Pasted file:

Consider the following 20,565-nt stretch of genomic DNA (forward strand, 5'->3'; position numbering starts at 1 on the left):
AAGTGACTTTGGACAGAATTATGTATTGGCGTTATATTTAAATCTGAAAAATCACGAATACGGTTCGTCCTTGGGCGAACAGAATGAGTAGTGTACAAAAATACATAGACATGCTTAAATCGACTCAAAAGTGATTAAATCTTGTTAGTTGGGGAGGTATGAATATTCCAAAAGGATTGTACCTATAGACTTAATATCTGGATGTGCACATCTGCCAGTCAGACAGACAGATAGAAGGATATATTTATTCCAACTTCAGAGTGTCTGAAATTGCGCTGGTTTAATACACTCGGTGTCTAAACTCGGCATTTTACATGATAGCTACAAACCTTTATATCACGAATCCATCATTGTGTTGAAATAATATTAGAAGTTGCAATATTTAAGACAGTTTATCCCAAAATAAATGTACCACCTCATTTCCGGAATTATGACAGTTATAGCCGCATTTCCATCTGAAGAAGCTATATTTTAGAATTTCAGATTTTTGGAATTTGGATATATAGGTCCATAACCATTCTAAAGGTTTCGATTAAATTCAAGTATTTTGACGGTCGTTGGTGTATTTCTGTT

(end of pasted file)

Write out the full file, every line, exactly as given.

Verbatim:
Consider the following 20,565-nt stretch of genomic DNA (forward strand, 5'->3'; position numbering starts at 1 on the left):
AAGTGACTTTGGACAGAATTATGTATTGGCGTTATATTTAAATCTGAAAAATCACGAATACGGTTCGTCCTTGGGCGAACAGAATGAGTAGTGTACAAAAATACATAGACATGCTTAAATCGACTCAAAAGTGATTAAATCTTGTTAGTTGGGGAGGTATGAATATTCCAAAAGGATTGTACCTATAGACTTAATATCTGGATGTGCACATCTGCCAGTCAGACAGACAGATAGAAGGATATATTTATTCCAACTTCAGAGTGTCTGAAATTGCGCTGGTTTAATACACTCGGTGTCTAAACTCGGCATTTTACATGATAGCTACAAACCTTTATATCACGAATCCATCATTGTGTTGAAATAATATTAGAAGTTGCAATATTTAAGACAGTTTATCCCAAAATAAATGTACCACCTCATTTCCGGAATTATGACAGTTATAGCCGCATTTCCATCTGAAGAAGCTATATTTTAGAATTTCAGATTTTTGGAATTTGGATATATAGGTCCATAACCATTCTAAAGGTTTCGATTAAATTCAAGTATTTTGACGGTCGTTGGTGTATTTCTGTT